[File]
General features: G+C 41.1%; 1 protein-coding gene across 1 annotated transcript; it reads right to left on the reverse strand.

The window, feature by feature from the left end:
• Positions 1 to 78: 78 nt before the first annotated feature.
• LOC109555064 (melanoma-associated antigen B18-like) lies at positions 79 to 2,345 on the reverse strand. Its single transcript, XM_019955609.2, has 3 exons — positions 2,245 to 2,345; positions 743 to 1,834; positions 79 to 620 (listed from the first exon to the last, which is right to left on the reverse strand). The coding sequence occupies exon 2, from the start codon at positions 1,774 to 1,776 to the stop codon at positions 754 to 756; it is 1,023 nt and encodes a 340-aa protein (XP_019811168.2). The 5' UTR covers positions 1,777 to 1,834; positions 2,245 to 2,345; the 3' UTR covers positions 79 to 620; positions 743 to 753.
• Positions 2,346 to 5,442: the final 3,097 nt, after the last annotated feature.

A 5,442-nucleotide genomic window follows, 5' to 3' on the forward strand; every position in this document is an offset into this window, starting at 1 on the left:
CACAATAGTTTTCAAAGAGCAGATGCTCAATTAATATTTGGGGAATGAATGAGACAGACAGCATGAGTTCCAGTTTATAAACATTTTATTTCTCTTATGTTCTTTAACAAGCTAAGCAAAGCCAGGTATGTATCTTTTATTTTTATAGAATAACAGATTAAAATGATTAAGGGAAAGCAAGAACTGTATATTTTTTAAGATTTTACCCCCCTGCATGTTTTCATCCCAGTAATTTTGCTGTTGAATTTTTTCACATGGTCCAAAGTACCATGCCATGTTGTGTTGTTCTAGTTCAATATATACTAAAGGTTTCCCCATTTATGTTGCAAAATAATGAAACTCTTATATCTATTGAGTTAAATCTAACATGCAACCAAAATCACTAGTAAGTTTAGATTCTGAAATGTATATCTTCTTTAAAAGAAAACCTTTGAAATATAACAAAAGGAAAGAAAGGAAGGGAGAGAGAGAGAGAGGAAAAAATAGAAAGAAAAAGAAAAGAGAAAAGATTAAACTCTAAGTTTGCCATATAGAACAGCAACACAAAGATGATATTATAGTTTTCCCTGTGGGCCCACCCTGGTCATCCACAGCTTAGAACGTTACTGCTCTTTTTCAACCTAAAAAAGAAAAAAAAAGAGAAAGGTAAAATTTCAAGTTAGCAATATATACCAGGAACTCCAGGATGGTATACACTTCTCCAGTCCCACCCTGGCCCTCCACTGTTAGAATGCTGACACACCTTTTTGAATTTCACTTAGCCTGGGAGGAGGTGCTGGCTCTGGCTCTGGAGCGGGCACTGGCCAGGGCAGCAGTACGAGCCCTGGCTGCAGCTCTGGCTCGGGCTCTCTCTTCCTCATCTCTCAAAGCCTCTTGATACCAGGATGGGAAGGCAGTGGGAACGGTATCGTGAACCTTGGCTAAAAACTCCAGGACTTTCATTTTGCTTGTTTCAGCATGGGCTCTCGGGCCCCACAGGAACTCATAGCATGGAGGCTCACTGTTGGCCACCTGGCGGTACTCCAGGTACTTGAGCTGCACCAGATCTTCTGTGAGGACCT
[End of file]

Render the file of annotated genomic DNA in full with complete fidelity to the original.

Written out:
General features: G+C 41.1%; 1 protein-coding gene across 1 annotated transcript; it reads right to left on the reverse strand.

The window, feature by feature from the left end:
• Positions 1 to 78: 78 nt before the first annotated feature.
• LOC109555064 (melanoma-associated antigen B18-like) lies at positions 79 to 2,345 on the reverse strand. Its single transcript, XM_019955609.2, has 3 exons — positions 2,245 to 2,345; positions 743 to 1,834; positions 79 to 620 (listed from the first exon to the last, which is right to left on the reverse strand). The coding sequence occupies exon 2, from the start codon at positions 1,774 to 1,776 to the stop codon at positions 754 to 756; it is 1,023 nt and encodes a 340-aa protein (XP_019811168.2). The 5' UTR covers positions 1,777 to 1,834; positions 2,245 to 2,345; the 3' UTR covers positions 79 to 620; positions 743 to 753.
• Positions 2,346 to 5,442: the final 3,097 nt, after the last annotated feature.

A 5,442-nucleotide genomic window follows, 5' to 3' on the forward strand; every position in this document is an offset into this window, starting at 1 on the left:
CACAATAGTTTTCAAAGAGCAGATGCTCAATTAATATTTGGGGAATGAATGAGACAGACAGCATGAGTTCCAGTTTATAAACATTTTATTTCTCTTATGTTCTTTAACAAGCTAAGCAAAGCCAGGTATGTATCTTTTATTTTTATAGAATAACAGATTAAAATGATTAAGGGAAAGCAAGAACTGTATATTTTTTAAGATTTTACCCCCCTGCATGTTTTCATCCCAGTAATTTTGCTGTTGAATTTTTTCACATGGTCCAAAGTACCATGCCATGTTGTGTTGTTCTAGTTCAATATATACTAAAGGTTTCCCCATTTATGTTGCAAAATAATGAAACTCTTATATCTATTGAGTTAAATCTAACATGCAACCAAAATCACTAGTAAGTTTAGATTCTGAAATGTATATCTTCTTTAAAAGAAAACCTTTGAAATATAACAAAAGGAAAGAAAGGAAGGGAGAGAGAGAGAGAGGAAAAAATAGAAAGAAAAAGAAAAGAGAAAAGATTAAACTCTAAGTTTGCCATATAGAACAGCAACACAAAGATGATATTATAGTTTTCCCTGTGGGCCCACCCTGGTCATCCACAGCTTAGAACGTTACTGCTCTTTTTCAACCTAAAAAAGAAAAAAAAAGAGAAAGGTAAAATTTCAAGTTAGCAATATATACCAGGAACTCCAGGATGGTATACACTTCTCCAGTCCCACCCTGGCCCTCCACTGTTAGAATGCTGACACACCTTTTTGAATTTCACTTAGCCTGGGAGGAGGTGCTGGCTCTGGCTCTGGAGCGGGCACTGGCCAGGGCAGCAGTACGAGCCCTGGCTGCAGCTCTGGCTCGGGCTCTCTCTTCCTCATCTCTCAAAGCCTCTTGATACCAGGATGGGAAGGCAGTGGGAACGGTATCGTGAACCTTGGCTAAAAACTCCAGGACTTTCATTTTGCTTGTTTCAGCATGGGCTCTCGGGCCCCACAGGAACTCATAGCATGGAGGCTCACTGTTGGCCACCTGGCGGTACTCCAGGTACTTGAGCTGCACCAGATCTTCTGTGAGGACCT